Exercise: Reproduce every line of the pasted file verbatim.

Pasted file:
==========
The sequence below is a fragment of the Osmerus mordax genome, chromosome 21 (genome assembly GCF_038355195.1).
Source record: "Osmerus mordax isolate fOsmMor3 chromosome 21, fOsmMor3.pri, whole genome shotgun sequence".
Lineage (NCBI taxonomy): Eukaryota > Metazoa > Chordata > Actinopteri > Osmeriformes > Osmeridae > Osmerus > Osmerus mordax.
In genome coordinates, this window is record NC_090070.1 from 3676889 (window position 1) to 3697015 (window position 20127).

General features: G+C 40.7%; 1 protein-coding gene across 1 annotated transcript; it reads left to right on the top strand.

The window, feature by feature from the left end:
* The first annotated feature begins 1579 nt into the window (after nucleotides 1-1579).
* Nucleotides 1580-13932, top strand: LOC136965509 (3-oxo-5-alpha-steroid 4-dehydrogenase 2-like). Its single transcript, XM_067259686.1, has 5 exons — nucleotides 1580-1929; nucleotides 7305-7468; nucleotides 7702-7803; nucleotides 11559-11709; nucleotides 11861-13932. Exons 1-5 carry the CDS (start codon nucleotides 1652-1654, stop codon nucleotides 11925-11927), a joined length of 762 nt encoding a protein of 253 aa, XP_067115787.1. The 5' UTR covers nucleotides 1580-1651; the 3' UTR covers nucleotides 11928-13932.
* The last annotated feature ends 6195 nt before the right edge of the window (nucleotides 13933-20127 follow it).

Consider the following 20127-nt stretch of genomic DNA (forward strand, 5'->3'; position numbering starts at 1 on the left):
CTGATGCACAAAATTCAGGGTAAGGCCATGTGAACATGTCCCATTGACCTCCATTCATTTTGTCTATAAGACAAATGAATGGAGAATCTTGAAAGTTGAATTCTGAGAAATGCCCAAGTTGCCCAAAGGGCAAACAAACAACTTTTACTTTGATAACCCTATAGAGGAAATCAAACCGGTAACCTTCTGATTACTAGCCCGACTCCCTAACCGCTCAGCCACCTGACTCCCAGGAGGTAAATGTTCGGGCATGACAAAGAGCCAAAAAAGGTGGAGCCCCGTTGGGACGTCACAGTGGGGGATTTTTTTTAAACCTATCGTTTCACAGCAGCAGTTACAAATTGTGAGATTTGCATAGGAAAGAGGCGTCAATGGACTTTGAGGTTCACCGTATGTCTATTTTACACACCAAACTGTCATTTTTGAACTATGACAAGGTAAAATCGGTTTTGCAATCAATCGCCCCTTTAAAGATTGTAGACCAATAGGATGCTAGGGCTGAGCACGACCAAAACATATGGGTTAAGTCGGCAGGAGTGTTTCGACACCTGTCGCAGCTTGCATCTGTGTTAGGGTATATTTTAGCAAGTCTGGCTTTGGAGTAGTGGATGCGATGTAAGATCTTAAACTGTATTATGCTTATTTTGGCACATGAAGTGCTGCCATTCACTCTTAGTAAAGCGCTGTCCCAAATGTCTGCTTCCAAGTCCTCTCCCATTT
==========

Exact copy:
The sequence below is a fragment of the Osmerus mordax genome, chromosome 21 (genome assembly GCF_038355195.1).
Source record: "Osmerus mordax isolate fOsmMor3 chromosome 21, fOsmMor3.pri, whole genome shotgun sequence".
Lineage (NCBI taxonomy): Eukaryota > Metazoa > Chordata > Actinopteri > Osmeriformes > Osmeridae > Osmerus > Osmerus mordax.
In genome coordinates, this window is record NC_090070.1 from 3676889 (window position 1) to 3697015 (window position 20127).

General features: G+C 40.7%; 1 protein-coding gene across 1 annotated transcript; it reads left to right on the top strand.

The window, feature by feature from the left end:
* The first annotated feature begins 1579 nt into the window (after nucleotides 1-1579).
* Nucleotides 1580-13932, top strand: LOC136965509 (3-oxo-5-alpha-steroid 4-dehydrogenase 2-like). Its single transcript, XM_067259686.1, has 5 exons — nucleotides 1580-1929; nucleotides 7305-7468; nucleotides 7702-7803; nucleotides 11559-11709; nucleotides 11861-13932. Exons 1-5 carry the CDS (start codon nucleotides 1652-1654, stop codon nucleotides 11925-11927), a joined length of 762 nt encoding a protein of 253 aa, XP_067115787.1. The 5' UTR covers nucleotides 1580-1651; the 3' UTR covers nucleotides 11928-13932.
* The last annotated feature ends 6195 nt before the right edge of the window (nucleotides 13933-20127 follow it).

Consider the following 20127-nt stretch of genomic DNA (forward strand, 5'->3'; position numbering starts at 1 on the left):
CTGATGCACAAAATTCAGGGTAAGGCCATGTGAACATGTCCCATTGACCTCCATTCATTTTGTCTATAAGACAAATGAATGGAGAATCTTGAAAGTTGAATTCTGAGAAATGCCCAAGTTGCCCAAAGGGCAAACAAACAACTTTTACTTTGATAACCCTATAGAGGAAATCAAACCGGTAACCTTCTGATTACTAGCCCGACTCCCTAACCGCTCAGCCACCTGACTCCCAGGAGGTAAATGTTCGGGCATGACAAAGAGCCAAAAAAGGTGGAGCCCCGTTGGGACGTCACAGTGGGGGATTTTTTTTAAACCTATCGTTTCACAGCAGCAGTTACAAATTGTGAGATTTGCATAGGAAAGAGGCGTCAATGGACTTTGAGGTTCACCGTATGTCTATTTTACACACCAAACTGTCATTTTTGAACTATGACAAGGTAAAATCGGTTTTGCAATCAATCGCCCCTTTAAAGATTGTAGACCAATAGGATGCTAGGGCTGAGCACGACCAAAACATATGGGTTAAGTCGGCAGGAGTGTTTCGACACCTGTCGCAGCTTGCATCTGTGTTAGGGTATATTTTAGCAAGTCTGGCTTTGGAGTAGTGGATGCGATGTAAGATCTTAAACTGTATTATGCTTATTTTGGCACATGAAGTGCTGCCATTCACTCTTAGTAAAGCGCTGTCCCAAATGTCTGCTTCCAAGTCCTCTCCCATTT